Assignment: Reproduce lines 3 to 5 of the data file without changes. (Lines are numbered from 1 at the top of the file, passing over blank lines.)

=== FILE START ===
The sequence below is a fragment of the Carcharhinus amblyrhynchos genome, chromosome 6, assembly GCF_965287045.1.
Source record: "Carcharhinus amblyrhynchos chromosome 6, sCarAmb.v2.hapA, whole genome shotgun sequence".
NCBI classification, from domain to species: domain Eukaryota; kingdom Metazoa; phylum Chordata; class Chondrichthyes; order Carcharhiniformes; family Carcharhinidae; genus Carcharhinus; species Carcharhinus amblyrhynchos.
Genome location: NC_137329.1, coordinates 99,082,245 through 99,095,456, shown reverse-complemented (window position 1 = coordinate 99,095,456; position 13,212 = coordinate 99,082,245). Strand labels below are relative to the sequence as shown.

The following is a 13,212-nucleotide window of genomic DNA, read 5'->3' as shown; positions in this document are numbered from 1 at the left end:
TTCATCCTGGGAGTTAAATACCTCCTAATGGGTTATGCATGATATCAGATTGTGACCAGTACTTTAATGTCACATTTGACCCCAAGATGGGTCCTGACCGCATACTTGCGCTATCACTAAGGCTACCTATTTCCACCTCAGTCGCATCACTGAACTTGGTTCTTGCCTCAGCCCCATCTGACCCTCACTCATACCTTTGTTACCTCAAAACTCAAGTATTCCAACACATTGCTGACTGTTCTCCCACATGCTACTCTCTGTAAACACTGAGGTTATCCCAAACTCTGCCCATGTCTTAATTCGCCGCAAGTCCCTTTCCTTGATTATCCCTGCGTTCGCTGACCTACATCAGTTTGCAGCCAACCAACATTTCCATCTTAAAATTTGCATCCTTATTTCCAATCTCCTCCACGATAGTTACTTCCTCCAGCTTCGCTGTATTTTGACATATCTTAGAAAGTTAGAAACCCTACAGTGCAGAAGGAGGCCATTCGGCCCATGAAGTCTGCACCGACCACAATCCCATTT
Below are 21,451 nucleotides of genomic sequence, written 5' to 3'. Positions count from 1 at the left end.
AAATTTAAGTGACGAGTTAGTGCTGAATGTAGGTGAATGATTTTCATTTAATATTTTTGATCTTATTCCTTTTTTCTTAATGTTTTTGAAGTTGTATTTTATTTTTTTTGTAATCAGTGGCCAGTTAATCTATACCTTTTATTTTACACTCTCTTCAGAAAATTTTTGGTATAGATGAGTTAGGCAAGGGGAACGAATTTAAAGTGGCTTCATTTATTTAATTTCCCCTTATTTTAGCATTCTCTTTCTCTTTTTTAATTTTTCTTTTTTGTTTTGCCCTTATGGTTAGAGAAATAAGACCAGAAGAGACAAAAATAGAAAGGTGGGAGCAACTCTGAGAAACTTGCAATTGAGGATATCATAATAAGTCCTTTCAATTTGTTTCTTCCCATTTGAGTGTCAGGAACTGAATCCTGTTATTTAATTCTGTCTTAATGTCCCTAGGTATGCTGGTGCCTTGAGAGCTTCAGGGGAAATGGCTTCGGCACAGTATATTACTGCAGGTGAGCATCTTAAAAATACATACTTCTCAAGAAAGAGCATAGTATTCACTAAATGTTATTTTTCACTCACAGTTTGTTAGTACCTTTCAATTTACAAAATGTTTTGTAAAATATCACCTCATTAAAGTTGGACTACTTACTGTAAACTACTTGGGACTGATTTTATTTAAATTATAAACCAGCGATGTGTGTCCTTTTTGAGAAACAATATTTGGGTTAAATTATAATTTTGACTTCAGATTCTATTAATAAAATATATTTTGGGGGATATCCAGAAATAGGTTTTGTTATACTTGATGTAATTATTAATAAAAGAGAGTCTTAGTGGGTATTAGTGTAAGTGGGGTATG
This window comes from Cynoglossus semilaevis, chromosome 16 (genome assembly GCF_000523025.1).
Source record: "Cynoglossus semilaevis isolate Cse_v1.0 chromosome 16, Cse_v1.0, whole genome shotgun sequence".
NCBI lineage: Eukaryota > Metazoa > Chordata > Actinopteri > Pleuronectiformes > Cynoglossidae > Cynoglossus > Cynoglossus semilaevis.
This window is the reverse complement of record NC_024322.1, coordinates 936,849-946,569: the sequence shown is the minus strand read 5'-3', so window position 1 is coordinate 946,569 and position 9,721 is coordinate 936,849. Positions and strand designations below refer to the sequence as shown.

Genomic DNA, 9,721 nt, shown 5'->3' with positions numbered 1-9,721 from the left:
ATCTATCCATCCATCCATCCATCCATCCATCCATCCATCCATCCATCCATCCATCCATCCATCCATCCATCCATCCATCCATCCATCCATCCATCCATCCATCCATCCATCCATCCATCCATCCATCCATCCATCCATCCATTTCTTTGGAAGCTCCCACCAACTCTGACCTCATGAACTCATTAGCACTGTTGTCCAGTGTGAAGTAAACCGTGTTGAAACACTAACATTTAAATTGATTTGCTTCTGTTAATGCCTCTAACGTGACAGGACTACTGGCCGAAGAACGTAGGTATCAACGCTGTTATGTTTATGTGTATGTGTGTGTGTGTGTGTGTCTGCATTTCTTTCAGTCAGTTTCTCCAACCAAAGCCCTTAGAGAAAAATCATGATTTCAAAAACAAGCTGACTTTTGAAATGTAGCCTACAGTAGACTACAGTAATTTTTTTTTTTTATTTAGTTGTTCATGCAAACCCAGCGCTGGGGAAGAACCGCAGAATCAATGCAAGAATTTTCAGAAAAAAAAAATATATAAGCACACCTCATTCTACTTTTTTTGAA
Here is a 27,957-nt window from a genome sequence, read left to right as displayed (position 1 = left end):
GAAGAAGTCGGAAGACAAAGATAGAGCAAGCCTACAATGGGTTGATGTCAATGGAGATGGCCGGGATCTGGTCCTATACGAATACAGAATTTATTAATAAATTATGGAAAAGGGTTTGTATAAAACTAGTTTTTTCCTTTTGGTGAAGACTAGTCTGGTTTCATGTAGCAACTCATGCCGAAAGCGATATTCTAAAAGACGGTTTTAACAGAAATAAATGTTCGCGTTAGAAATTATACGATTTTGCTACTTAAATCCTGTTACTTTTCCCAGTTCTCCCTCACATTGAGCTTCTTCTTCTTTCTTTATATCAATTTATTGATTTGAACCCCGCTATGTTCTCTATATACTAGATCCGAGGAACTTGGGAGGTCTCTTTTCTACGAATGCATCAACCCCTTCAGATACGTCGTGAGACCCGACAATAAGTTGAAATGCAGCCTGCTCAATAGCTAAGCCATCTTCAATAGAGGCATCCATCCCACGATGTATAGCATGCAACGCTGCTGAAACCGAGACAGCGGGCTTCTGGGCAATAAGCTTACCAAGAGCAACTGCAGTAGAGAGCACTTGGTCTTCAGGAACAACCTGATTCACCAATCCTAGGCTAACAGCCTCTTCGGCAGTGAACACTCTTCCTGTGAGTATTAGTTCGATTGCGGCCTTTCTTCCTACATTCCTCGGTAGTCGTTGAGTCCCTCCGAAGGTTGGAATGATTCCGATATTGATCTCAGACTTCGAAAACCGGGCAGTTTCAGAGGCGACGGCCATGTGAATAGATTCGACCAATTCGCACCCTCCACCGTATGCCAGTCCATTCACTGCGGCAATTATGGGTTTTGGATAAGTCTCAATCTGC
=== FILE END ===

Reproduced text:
NCBI classification, from domain to species: domain Eukaryota; kingdom Metazoa; phylum Chordata; class Chondrichthyes; order Carcharhiniformes; family Carcharhinidae; genus Carcharhinus; species Carcharhinus amblyrhynchos.
Genome location: NC_137329.1, coordinates 99,082,245 through 99,095,456, shown reverse-complemented (window position 1 = coordinate 99,095,456; position 13,212 = coordinate 99,082,245). Strand labels below are relative to the sequence as shown.

The following is a 13,212-nucleotide window of genomic DNA, read 5'->3' as shown; positions in this document are numbered from 1 at the left end: